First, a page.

Review: ‘Vincent River’ at Hope Mill Theatre is “raw and unflinching”

Philip Ridley's drama takes on difficult themes with excellent performances from Rory McMenanim and Maddy Myles
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Vincent River (written by Philip Ridley) is a thrilling drama that centres around Anita (Maddy Myles) and Davey (Rory McMenanim).

Two people who seemingly have nothing in common but are forever connected.

Tension builds as they learn just how intertwined their lives have become.

Set against the backdrop of London’s East End, Vincent River is gritty and, at times, uncomfortable.

The realism with which the story is told makes it heartbreakingly accessible and all too true to life.

Despite being an extremely good play on every level, Vincent River hinges almost entirely on the performances of Rory McMenanim and Maddy Myles. Both actors are incredible in their respective roles due to the chemistry between them and the emotion they each bring to the play.

Even when in conflict on stage, the two seem to work in tandem. Every beat is hit, not a single line of dialogue forgotten.

It is clear these actors know their roles inside out and work extremely hard to execute them perfectly. This is effortless is, in no doubt, also due to the masterful direction of Dan Jarvis and Dan Ellis.

Vincent River is extremely well paced. The audience are never allowed to get too comfortable- Myles’ portrayal of grief is raw and unflinching.

The key themes of the play – shame and loss, are always looming. However, there are well placed moments of humour that contrast the heaviness of the story. The atmosphere is never so tense that it is untenable. To some extent the audience are invited in, even if they are kept at an arms length.

In spite of the story being told in fits and starts, the world of Vincent River is rich and feels fully developed.

The characters of Davey and Anita become more layered and complex as the story progresses. The dynamic between them shifting countless times in a way that makes them both feel excruciatingly human.

They exist as mirrors of each other, each representing things the other has not confronted and perhaps never will.

Anita and Davey are not the kind of characters that are there for you to root for, but by the end of the play, you cannot help it.

The dialogue is delivered at a rapid fire pace. It is a constant back and forth that is as relentless as gunfire. Beautiful lines of poetic prose and heartbreaking metaphors are spoken among colloquialisms and the audience was rapt.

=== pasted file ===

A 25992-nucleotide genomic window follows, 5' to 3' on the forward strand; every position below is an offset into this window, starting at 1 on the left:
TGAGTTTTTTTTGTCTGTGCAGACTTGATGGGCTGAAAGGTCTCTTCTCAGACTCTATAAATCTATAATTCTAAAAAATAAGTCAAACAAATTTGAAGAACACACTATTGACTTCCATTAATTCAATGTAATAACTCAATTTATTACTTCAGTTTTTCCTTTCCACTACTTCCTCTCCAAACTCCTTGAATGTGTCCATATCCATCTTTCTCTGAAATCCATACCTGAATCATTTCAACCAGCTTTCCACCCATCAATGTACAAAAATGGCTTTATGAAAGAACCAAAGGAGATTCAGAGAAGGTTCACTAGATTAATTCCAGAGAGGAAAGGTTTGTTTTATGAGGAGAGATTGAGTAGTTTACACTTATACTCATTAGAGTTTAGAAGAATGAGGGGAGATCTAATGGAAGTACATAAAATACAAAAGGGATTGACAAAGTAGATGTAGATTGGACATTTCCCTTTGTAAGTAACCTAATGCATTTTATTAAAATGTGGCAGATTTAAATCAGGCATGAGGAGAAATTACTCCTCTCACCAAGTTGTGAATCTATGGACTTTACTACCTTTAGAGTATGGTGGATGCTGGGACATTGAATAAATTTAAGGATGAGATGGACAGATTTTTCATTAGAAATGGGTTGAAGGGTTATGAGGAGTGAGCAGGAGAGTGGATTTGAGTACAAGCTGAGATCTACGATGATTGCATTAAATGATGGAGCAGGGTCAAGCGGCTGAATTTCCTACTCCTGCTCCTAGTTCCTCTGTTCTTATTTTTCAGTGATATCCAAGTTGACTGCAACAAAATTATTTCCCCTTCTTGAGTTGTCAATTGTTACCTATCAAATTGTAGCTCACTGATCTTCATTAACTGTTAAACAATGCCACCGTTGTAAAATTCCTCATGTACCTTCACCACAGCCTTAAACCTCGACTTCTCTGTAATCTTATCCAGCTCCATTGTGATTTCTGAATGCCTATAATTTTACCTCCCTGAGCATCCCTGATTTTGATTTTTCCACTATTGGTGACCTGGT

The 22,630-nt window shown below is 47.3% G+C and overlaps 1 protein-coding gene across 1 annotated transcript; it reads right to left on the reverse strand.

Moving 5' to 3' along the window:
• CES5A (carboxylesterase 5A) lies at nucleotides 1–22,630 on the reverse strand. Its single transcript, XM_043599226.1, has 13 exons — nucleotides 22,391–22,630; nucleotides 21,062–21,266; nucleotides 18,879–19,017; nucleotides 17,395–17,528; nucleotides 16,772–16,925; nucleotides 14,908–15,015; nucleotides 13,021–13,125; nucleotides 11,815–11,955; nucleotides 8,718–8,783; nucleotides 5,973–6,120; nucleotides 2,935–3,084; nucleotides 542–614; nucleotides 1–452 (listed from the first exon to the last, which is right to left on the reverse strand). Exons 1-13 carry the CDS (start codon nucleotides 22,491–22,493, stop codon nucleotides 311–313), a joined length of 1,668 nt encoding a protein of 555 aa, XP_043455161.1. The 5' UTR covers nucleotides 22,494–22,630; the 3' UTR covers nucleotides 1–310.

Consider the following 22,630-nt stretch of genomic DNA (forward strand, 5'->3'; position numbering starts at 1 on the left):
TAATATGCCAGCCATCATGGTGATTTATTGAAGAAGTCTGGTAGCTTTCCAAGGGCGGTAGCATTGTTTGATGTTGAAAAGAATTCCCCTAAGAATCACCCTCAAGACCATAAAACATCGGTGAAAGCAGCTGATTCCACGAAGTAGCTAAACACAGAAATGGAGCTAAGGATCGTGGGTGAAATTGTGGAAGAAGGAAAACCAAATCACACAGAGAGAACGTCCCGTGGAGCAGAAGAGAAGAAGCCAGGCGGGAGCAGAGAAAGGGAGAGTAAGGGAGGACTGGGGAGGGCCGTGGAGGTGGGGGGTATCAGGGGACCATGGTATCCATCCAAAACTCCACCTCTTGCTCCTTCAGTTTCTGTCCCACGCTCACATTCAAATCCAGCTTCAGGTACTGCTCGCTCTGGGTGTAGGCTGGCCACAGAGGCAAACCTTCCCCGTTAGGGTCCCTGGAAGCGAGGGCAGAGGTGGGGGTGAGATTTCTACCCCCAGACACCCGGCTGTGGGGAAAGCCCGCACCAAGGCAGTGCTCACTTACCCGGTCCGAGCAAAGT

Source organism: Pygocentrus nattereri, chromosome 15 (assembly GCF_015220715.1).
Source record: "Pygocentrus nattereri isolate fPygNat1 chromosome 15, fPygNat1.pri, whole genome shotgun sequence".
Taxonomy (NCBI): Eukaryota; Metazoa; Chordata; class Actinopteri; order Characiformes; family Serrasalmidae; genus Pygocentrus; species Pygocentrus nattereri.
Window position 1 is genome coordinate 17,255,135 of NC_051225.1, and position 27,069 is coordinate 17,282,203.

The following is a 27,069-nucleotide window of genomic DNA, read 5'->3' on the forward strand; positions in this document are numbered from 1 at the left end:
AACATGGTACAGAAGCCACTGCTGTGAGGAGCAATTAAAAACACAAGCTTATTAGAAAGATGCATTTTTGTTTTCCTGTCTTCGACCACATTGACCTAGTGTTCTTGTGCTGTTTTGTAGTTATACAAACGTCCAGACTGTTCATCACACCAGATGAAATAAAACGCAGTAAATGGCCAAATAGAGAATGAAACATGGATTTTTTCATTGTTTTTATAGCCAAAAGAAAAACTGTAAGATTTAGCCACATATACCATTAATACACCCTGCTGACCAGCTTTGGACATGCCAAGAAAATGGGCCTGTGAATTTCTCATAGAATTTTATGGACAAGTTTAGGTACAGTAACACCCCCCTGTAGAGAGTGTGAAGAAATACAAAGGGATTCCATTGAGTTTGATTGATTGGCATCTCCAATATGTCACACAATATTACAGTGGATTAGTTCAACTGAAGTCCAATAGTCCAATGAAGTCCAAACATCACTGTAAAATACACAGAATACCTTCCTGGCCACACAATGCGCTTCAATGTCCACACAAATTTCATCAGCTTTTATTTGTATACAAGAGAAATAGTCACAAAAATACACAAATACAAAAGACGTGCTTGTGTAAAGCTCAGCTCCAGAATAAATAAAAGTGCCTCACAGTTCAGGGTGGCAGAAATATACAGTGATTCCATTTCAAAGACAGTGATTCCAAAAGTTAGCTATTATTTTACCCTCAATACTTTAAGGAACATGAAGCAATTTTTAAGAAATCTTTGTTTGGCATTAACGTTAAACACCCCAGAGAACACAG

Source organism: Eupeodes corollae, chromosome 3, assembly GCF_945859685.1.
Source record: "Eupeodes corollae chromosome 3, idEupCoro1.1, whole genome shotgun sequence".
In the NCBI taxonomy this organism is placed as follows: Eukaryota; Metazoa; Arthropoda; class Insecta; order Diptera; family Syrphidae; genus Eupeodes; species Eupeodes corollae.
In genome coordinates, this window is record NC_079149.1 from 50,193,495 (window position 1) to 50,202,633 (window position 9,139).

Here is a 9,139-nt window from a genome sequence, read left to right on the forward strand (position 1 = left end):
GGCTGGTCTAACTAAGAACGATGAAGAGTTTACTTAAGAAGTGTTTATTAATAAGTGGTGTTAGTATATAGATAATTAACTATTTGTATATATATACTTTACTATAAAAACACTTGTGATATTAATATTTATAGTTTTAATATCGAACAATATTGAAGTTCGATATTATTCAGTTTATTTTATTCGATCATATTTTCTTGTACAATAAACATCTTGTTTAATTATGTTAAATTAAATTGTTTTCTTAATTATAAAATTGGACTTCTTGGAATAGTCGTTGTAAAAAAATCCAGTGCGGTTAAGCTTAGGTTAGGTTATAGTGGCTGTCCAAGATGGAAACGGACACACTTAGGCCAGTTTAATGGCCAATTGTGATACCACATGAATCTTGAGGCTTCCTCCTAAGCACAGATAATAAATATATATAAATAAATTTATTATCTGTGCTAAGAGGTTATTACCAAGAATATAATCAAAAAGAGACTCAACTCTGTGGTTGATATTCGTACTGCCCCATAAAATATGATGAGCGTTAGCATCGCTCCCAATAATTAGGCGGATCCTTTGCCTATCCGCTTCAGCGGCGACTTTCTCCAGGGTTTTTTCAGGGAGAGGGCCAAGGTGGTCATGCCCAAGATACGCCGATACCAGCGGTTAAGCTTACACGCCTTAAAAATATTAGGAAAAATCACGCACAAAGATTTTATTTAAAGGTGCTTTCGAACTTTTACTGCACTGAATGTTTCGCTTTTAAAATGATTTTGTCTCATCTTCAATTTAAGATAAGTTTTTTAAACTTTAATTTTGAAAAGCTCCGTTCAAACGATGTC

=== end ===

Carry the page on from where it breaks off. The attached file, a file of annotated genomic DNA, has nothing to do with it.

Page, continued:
Both the set design (Eleanor Ferguson) and the lighting (designed by Ellen Butterworth-Evans) are integral to how grounded the show feels.

These factors immediately flesh out the world of Vincent River before the play even begins.

This production is steeped in symbolism and everything is so clearly intentional. Nothing has been overlooked,  even the detritus around the edge of the stage links to the story in a key way.

The set manages to feel industrial, urban and unfeeling while also being intimate and homely.

It is lived in but sterile when the story requires it. Every element seems to contradict itself but it creates the perfect environment for these characters to inhabit.

The lighting was also extremely clever because it was subtle but had a massive impact.

It helps to illustrate changes in the characters  and their emotions as the story progresses, foreshadowing mood changes before the audience can catch up.

From the amber glow of a lamppost in the evening, to the crimson colour of blood, the lighting said so much and seems to underline everything the actors do.

Another interesting thing about Vincent River is how timeless it is, there is nothing that definitively dates it. This story could be  taking place at any point in the last two decades. This illustrates the relevance of the subject matter and allows the audience to reach their own conclusions and find their own meaning.

Vincent River is uncomfortable, unflinching and unforgettable.

It is a play that commands attention as it deftly explores themes of homophobia, toxic masculinity and grief.

It reflects the darker parts of humanity back to the audience and reminds us of just how much work there is left to do.

Vincent River is at the Hope Mill Theatre until 19th October and tickets can be booked HERE.

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